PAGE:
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Creating Policies with Policy Management

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One thing I really like about SQL Server 2008 is the newly introduced Policy based Management. This is a central place where policies on the server can be enforced and examined for compliance of corporate business rules – either for the current instance or across multiple servers. Examples of policies could be

  • No table can be created without a clustered index
  • Database object naming must follow development standards
  • Logins must have password policies enforced

These are just a few examples of the many facets that can be evaluated in SQL Server. Let’s review Policy based management and how it works.
Policy Management can be found within SQL Server Management Studio under the Management > Policy Management folder within the Object Explorer pane.

Figure 1 – Policy Management Folder in SSMS

Before diving directly into Policies for SQL Server 2008 there are some key terms and concepts to understand before proceeding:

  • Facet – Managed targets that have exposed properties to the user and can be evaluated within conditions. Examples of facets would be Table, Database, Server, User, Application Role, etc. In the case of a table, just a few of the facet properties exposed (and therefore can be evaluated in a condition) would be:
    – Filegroup
    – HasClusteredIndex
    – IndexSpaceUsed
    – RowCount
    – Schema
  • Conditions – These are evaluations that take place on one or more properties of a single facet. So you could have a condition that checks the “User Defined Function” facet, but within the defined condition you can be checking more than 1 property of the user defined function – such as:
    – @FunctionType = Scalar
    – @ImplimentationType = TransactSQL
  • Policies – these are the implementation of a defined Condition (contains 1 or more evaluations of a facet) applied to Facets in order to make an evaluation. So in the case of “No table can be created without a clustered index” you would create a Condition (see figure below) on the “Table” Facet which evaluates the @HasClusteredIndex property to make sure the property’s value is true.

Policies are defined using conditions, and conditions are defined using facets. So a policy is simply the “container” of a condition and the condition is the evaluations of a single facet’s properties.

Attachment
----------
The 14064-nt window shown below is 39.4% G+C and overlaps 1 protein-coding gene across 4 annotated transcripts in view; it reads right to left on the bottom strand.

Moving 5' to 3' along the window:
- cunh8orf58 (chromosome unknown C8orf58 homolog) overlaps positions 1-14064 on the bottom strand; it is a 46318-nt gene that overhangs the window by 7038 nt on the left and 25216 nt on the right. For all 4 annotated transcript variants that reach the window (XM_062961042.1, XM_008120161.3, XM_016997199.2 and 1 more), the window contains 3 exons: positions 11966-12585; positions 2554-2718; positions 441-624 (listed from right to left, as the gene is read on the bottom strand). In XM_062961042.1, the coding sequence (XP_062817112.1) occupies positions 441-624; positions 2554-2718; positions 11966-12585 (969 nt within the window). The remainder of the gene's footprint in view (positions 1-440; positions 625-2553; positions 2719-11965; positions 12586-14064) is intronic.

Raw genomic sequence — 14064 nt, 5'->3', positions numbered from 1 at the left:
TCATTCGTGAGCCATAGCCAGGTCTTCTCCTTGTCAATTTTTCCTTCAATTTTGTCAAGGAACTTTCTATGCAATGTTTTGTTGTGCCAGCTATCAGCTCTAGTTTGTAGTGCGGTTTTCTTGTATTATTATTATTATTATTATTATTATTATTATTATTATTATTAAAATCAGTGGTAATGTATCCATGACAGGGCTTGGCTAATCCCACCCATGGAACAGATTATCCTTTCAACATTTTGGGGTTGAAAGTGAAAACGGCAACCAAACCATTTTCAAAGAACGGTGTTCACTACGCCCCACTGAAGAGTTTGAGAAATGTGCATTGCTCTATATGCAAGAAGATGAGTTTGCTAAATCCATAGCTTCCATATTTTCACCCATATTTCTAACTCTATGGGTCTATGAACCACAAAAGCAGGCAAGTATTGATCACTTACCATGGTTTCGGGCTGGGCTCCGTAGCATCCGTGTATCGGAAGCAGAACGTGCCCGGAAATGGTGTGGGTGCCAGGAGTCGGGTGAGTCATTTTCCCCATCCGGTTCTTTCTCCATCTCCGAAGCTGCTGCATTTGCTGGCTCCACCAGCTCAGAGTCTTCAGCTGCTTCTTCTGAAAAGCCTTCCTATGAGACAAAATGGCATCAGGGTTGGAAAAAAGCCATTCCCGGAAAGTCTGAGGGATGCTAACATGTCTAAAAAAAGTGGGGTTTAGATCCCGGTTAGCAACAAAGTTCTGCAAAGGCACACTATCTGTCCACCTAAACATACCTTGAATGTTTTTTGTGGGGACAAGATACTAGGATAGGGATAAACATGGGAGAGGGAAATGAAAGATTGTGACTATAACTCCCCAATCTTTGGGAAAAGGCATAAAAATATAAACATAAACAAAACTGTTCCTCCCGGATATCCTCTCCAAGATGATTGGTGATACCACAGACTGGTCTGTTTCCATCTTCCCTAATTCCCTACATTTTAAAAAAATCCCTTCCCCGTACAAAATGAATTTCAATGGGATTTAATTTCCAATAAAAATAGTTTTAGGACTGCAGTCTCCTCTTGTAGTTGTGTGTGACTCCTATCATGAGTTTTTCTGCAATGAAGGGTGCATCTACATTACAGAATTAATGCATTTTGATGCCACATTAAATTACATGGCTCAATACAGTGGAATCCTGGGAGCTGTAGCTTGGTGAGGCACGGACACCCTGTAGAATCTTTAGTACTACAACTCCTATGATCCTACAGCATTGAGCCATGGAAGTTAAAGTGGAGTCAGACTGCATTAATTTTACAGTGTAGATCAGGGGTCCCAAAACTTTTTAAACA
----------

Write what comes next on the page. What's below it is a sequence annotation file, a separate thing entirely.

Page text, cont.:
Figure 2 – Creating a condition using the Table Facet

As far as I can tell you cannot create a policy that contains more than 1 defined condition – so you could not create a policy that checks more than 1 facet (and I’m not sure how helpful checking more than 1 facet at a time would be). Keep in mind the defined condition can evaluate more than 1 property of a facet – so while you can’t add many conditions to the policy, the condition you have defined can check more than 1 property of a Facet.
Using the clustered index example if you wanted to check if a table has a clustered index using a condition as well as check the naming convention of that table – both of those evaluations would have to exist in the same defined condition – rather than having a condition for “Has Clustered Index” as well as a condition for “Table Meets Naming Conventions”. They would both be defined within the same condition and used in a policy created called “Is Table in Compliance”.

Figure 3 – Multiple checks within 1 defined condition

Once the condition has been created with the properties exposed that you are interested in evaluating – you create the policy in much the same way as the condition.
By right clicking on the “Policies” folder in SSMS and then clicking “New Policy…” you are presented with a dialog box for defining the policies characteristics.
Give the new policy a name that makes sense and if you want the policy to be enabled make sure the “Enabled” checkbox has a checkmark in it. Enabling a policy in this way uses policy automation and will be reviewed in a moment. See execution mode description below for more details.